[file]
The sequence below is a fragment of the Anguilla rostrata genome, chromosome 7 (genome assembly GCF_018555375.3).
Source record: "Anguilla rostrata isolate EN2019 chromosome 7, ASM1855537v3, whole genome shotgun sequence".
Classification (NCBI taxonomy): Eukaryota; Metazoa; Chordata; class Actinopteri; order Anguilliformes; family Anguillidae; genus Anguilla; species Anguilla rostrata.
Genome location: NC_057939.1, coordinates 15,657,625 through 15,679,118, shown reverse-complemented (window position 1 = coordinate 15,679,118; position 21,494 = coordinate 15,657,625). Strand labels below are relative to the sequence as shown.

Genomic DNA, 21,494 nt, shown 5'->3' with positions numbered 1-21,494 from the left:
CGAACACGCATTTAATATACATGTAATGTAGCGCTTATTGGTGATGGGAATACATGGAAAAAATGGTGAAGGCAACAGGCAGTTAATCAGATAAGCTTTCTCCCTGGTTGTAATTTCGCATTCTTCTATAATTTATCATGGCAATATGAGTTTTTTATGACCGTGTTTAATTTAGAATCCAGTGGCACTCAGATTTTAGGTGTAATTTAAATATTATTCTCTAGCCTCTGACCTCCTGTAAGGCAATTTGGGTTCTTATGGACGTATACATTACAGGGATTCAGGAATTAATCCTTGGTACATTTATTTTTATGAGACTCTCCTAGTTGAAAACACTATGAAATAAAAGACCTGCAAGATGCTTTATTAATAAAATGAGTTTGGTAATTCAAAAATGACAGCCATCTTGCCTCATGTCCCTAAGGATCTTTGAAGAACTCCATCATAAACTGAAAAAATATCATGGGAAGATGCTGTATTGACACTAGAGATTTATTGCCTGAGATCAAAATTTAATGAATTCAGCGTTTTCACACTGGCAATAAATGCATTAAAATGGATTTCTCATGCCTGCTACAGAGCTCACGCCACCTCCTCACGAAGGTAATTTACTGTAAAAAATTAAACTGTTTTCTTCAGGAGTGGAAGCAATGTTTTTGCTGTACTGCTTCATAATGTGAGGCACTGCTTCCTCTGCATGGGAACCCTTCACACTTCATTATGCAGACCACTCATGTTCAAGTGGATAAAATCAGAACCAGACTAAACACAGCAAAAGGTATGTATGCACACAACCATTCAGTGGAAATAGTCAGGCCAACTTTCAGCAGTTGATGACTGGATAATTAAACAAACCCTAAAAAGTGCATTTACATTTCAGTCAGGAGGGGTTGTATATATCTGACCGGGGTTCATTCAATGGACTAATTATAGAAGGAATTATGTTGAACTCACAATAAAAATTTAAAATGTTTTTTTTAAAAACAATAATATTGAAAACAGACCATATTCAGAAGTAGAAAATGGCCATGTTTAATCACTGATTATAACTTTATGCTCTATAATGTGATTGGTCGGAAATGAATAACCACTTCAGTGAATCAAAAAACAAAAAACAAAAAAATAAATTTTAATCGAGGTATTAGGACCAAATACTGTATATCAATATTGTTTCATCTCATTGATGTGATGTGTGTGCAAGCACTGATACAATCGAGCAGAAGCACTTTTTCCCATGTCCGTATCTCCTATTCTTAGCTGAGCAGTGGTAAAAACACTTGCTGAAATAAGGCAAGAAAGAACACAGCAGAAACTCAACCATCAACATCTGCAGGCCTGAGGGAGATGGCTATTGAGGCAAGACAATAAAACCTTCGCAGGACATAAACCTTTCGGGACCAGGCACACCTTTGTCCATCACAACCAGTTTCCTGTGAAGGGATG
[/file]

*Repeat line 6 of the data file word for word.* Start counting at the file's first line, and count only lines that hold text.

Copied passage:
CGAACACGCATTTAATATACATGTAATGTAGCGCTTATTGGTGATGGGAATACATGGAAAAAATGGTGAAGGCAACAGGCAGTTAATCAGATAAGCTTTCTCCCTGGTTGTAATTTCGCATTCTTCTATAATTTATCATGGCAATATGAGTTTTTTATGACCGTGTTTAATTTAGAATCCAGTGGCACTCAGATTTTAGGTGTAATTTAAATATTATTCTCTAGCCTCTGACCTCCTGTAAGGCAATTTGGGTTCTTATGGACGTATACATTACAGGGATTCAGGAATTAATCCTTGGTACATTTATTTTTATGAGACTCTCCTAGTTGAAAACACTATGAAATAAAAGACCTGCAAGATGCTTTATTAATAAAATGAGTTTGGTAATTCAAAAATGACAGCCATCTTGCCTCATGTCCCTAAGGATCTTTGAAGAACTCCATCATAAACTGAAAAAATATCATGGGAAGATGCTGTATTGACACTAGAGATTTATTGCCTGAGATCAAAATTTAATGAATTCAGCGTTTTCACACTGGCAATAAATGCATTAAAATGGATTTCTCATGCCTGCTACAGAGCTCACGCCACCTCCTCACGAAGGTAATTTACTGTAAAAAATTAAACTGTTTTCTTCAGGAGTGGAAGCAATGTTTTTGCTGTACTGCTTCATAATGTGAGGCACTGCTTCCTCTGCATGGGAACCCTTCACACTTCATTATGCAGACCACTCATGTTCAAGTGGATAAAATCAGAACCAGACTAAACACAGCAAAAGGTATGTATGCACACAACCATTCAGTGGAAATAGTCAGGCCAACTTTCAGCAGTTGATGACTGGATAATTAAACAAACCCTAAAAAGTGCATTTACATTTCAGTCAGGAGGGGTTGTATATATCTGACCGGGGTTCATTCAATGGACTAATTATAGAAGGAATTATGTTGAACTCACAATAAAAATTTAAAATGTTTTTTTTAAAAACAATAATATTGAAAACAGACCATATTCAGAAGTAGAAAATGGCCATGTTTAATCACTGATTATAACTTTATGCTCTATAATGTGATTGGTCGGAAATGAATAACCACTTCAGTGAATCAAAAAACAAAAAACAAAAAAATAAATTTTAATCGAGGTATTAGGACCAAATACTGTATATCAATATTGTTTCATCTCATTGATGTGATGTGTGTGCAAGCACTGATACAATCGAGCAGAAGCACTTTTTCCCATGTCCGTATCTCCTATTCTTAGCTGAGCAGTGGTAAAAACACTTGCTGAAATAAGGCAAGAAAGAACACAGCAGAAACTCAACCATCAACATCTGCAGGCCTGAGGGAGATGGCTATTGAGGCAAGACAATAAAACCTTCGCAGGACATAAACCTTTCGGGACCAGGCACACCTTTGTCCATCACAACCAGTTTCCTGTGAAGGGATG